This strange black network, that grew under the bark of this pine tree when it was alive, identifies the fungus that killed it - honey fungus Armillaria mellea.
Honey fungus is perhaps the most notorious of all fungal tree killers, not just of forest trees but also specimen trees of many species in gardens and arboreta.
The fungus kills the host by producing this network of rhizomorphs - bundles of hyphae that look like boot laces. They digest the living tissues between the bark and the water-conducting xylem that forms the woody core of the tree. The victim in this photo is a beech tree.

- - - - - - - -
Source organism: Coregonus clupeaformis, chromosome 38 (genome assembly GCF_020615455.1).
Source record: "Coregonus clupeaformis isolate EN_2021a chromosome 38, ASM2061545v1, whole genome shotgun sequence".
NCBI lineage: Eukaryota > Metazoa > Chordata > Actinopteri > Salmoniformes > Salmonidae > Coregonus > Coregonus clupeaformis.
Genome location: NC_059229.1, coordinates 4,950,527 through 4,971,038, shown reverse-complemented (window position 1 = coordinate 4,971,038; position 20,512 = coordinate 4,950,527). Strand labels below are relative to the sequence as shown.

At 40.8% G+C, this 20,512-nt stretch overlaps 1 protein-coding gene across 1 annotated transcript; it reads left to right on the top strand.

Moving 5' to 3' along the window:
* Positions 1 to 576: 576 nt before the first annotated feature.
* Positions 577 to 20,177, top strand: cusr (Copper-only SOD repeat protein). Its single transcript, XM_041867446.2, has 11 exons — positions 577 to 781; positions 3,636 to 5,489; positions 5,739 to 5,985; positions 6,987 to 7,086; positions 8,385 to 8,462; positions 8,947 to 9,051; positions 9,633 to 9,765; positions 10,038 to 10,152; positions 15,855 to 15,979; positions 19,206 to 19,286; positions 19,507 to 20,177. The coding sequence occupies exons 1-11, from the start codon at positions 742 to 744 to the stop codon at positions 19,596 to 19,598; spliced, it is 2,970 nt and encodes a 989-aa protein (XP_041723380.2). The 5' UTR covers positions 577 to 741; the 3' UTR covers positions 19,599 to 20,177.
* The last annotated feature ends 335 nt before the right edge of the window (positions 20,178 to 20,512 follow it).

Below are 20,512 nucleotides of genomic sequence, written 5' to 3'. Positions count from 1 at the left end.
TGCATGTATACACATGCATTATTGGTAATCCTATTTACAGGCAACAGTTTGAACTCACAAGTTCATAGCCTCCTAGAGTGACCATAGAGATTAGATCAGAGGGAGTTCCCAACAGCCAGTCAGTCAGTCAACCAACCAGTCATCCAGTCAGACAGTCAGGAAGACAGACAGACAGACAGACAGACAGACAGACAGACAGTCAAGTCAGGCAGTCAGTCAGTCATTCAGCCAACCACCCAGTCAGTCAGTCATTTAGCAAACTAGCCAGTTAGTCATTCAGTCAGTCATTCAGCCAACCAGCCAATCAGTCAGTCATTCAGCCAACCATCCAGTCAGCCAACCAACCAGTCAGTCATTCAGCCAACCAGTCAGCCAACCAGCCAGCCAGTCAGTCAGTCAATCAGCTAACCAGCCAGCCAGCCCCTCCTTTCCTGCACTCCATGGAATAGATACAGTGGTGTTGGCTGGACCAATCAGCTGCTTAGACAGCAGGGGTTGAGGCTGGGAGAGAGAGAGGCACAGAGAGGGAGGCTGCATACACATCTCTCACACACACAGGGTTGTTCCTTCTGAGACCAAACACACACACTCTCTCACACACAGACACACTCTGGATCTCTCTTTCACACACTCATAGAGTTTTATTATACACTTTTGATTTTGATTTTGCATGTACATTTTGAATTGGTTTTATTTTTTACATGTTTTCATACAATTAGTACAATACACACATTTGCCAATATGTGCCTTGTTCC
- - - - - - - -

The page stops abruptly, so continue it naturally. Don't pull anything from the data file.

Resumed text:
The rhizomorphs are doing their deadly work well before the fungal fruiting bodies appear. Often the first symptoms are individual branches of the tree dying, but it can take years to completely kill the tree. Often the roots are killed and then it topples in a gale. Meanwhile the rhizomorphs also grow downwards over the roots and out through the soil, until they find roots of a neighbouring tree that they can invade.